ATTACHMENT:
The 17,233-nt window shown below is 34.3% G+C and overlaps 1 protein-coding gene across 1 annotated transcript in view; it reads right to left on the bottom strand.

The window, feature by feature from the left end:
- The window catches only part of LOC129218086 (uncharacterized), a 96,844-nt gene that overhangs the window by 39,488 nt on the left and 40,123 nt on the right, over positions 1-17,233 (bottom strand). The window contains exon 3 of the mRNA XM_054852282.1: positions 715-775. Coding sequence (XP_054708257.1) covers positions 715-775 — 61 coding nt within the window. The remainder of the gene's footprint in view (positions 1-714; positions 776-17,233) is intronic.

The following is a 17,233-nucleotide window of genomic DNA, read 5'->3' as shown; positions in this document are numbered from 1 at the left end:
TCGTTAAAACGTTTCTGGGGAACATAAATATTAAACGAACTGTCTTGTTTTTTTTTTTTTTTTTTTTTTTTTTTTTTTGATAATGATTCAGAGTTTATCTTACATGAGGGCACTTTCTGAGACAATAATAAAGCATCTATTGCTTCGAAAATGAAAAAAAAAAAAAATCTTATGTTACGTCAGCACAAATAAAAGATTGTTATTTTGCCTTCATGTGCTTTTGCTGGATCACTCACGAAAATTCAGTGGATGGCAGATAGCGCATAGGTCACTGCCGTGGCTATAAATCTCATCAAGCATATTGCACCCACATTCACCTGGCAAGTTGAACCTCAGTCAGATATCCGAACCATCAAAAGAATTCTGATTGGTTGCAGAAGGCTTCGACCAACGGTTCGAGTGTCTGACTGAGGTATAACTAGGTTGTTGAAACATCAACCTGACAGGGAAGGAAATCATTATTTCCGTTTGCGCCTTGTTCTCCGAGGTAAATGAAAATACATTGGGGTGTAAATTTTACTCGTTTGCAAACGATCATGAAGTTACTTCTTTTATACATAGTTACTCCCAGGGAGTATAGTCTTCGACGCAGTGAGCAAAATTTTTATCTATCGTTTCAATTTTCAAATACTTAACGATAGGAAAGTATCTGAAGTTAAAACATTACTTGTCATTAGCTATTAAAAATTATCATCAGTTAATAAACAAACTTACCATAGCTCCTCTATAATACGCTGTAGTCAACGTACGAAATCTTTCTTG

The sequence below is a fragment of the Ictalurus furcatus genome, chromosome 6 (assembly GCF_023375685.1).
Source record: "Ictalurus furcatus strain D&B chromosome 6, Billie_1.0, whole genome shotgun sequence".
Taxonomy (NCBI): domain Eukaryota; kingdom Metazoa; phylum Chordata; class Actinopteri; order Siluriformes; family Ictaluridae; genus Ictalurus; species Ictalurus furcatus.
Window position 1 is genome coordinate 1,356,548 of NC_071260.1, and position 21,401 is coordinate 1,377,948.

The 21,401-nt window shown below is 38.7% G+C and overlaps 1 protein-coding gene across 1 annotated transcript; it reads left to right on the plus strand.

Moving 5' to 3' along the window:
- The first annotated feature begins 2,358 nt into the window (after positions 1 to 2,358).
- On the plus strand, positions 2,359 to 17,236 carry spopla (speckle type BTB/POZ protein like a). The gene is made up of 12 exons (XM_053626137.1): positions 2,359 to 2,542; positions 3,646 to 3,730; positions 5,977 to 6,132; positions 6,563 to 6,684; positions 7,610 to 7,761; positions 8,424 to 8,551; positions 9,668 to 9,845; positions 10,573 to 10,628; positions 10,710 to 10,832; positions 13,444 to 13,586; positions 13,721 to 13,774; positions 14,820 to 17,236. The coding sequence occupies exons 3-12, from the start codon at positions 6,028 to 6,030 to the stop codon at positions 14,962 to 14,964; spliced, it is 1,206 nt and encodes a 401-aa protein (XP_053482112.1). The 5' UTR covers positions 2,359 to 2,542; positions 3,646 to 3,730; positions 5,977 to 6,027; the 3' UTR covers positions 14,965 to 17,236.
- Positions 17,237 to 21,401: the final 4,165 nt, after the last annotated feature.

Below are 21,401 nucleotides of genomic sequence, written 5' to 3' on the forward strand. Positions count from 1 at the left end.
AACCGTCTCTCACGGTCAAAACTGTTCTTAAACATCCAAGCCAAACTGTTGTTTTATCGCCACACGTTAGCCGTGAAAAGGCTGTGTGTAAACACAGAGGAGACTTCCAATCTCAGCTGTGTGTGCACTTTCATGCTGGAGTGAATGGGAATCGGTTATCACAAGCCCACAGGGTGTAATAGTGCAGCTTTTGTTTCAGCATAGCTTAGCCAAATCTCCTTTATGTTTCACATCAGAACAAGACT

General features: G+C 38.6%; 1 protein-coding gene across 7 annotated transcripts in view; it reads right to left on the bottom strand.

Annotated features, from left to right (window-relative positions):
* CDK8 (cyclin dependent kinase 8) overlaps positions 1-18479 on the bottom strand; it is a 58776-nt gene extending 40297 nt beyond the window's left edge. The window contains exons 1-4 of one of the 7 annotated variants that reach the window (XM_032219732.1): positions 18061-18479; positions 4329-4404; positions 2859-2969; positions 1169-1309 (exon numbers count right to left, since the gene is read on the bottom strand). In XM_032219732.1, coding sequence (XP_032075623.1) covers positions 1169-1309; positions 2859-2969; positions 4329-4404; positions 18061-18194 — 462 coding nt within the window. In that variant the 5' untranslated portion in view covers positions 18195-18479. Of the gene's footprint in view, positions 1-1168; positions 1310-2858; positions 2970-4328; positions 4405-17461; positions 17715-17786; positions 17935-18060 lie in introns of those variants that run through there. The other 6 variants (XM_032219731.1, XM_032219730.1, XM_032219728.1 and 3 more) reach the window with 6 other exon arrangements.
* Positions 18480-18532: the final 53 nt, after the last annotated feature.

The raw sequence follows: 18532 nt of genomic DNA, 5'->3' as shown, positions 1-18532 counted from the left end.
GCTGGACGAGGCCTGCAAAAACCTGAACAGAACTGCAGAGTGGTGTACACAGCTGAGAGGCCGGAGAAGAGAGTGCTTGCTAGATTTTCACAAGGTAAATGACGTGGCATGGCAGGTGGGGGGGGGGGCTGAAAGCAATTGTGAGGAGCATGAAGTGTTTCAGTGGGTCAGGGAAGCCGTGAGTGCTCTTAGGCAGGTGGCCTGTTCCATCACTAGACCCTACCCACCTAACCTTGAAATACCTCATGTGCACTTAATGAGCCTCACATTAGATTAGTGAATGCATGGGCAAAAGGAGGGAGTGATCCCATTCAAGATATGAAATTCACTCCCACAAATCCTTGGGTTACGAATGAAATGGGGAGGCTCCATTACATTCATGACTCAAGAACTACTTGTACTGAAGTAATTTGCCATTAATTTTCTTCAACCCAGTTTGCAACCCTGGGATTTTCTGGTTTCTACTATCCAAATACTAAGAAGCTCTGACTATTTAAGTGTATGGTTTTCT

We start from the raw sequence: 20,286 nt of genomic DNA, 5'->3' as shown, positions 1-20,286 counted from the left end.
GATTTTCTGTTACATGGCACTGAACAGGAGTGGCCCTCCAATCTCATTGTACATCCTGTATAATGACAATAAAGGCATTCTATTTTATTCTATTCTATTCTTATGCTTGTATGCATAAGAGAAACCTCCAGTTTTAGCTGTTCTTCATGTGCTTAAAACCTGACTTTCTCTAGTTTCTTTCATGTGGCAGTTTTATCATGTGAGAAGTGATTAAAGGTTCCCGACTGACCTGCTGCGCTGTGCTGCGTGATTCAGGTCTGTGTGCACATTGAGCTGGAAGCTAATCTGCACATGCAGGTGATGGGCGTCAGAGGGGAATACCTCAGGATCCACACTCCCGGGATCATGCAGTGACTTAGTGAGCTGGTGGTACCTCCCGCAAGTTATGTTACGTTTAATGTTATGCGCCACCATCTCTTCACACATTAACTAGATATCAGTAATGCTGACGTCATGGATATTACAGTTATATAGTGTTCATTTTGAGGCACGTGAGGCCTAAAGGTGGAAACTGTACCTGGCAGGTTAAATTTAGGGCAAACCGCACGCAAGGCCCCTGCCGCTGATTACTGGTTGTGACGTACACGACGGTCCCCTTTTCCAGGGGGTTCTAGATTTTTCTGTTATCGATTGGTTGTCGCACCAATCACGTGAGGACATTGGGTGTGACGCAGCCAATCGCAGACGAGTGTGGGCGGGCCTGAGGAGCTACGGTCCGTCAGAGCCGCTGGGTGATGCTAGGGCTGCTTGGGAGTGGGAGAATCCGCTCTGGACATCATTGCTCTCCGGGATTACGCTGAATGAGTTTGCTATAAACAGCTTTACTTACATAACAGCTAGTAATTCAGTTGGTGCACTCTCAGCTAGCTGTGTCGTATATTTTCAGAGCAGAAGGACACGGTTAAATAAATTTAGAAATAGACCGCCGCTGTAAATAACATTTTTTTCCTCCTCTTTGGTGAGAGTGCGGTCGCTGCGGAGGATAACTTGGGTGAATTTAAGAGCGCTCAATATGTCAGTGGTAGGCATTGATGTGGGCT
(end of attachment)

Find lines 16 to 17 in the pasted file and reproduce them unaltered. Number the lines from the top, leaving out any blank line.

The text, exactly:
AACCGTCTCTCACGGTCAAAACTGTTCTTAAACATCCAAGCCAAACTGTTGTTTTATCGCCACACGTTAGCCGTGAAAAGGCTGTGTGTAAACACAGAGGAGACTTCCAATCTCAGCTGTGTGTGCACTTTCATGCTGGAGTGAATGGGAATCGGTTATCACAAGCCCACAGGGTGTAATAGTGCAGCTTTTGTTTCAGCATAGCTTAGCCAAATCTCCTTTATGTTTCACATCAGAACAAGACT

General features: G+C 38.6%; 1 protein-coding gene across 7 annotated transcripts in view; it reads right to left on the bottom strand.